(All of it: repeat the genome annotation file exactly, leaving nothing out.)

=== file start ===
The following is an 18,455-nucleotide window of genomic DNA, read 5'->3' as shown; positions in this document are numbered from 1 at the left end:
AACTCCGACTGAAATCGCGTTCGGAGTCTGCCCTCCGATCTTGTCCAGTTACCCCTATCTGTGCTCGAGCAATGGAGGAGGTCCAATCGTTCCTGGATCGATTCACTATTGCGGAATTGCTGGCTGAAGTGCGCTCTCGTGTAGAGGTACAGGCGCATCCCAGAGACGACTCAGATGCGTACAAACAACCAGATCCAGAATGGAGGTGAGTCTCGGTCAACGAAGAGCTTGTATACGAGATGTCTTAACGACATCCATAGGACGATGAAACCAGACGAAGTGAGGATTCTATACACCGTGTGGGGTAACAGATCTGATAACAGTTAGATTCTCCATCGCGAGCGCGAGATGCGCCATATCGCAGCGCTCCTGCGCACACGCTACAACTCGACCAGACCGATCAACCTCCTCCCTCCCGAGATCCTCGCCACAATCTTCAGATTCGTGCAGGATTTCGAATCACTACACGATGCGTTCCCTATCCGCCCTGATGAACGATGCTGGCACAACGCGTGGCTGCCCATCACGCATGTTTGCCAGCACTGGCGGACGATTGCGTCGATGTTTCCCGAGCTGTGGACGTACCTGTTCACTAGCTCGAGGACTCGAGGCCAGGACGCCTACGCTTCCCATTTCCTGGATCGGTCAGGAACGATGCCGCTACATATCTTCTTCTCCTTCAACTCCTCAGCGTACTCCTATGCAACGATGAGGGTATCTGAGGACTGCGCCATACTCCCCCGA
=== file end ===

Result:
The following is an 18,455-nucleotide window of genomic DNA, read 5'->3' as shown; positions in this document are numbered from 1 at the left end:
AACTCCGACTGAAATCGCGTTCGGAGTCTGCCCTCCGATCTTGTCCAGTTACCCCTATCTGTGCTCGAGCAATGGAGGAGGTCCAATCGTTCCTGGATCGATTCACTATTGCGGAATTGCTGGCTGAAGTGCGCTCTCGTGTAGAGGTACAGGCGCATCCCAGAGACGACTCAGATGCGTACAAACAACCAGATCCAGAATGGAGGTGAGTCTCGGTCAACGAAGAGCTTGTATACGAGATGTCTTAACGACATCCATAGGACGATGAAACCAGACGAAGTGAGGATTCTATACACCGTGTGGGGTAACAGATCTGATAACAGTTAGATTCTCCATCGCGAGCGCGAGATGCGCCATATCGCAGCGCTCCTGCGCACACGCTACAACTCGACCAGACCGATCAACCTCCTCCCTCCCGAGATCCTCGCCACAATCTTCAGATTCGTGCAGGATTTCGAATCACTACACGATGCGTTCCCTATCCGCCCTGATGAACGATGCTGGCACAACGCGTGGCTGCCCATCACGCATGTTTGCCAGCACTGGCGGACGATTGCGTCGATGTTTCCCGAGCTGTGGACGTACCTGTTCACTAGCTCGAGGACTCGAGGCCAGGACGCCTACGCTTCCCATTTCCTGGATCGGTCAGGAACGATGCCGCTACATATCTTCTTCTCCTTCAACTCCTCAGCGTACTCCTATGCAACGATGAGGGTATCTGAGGACTGCGCCATACTCCCCCGA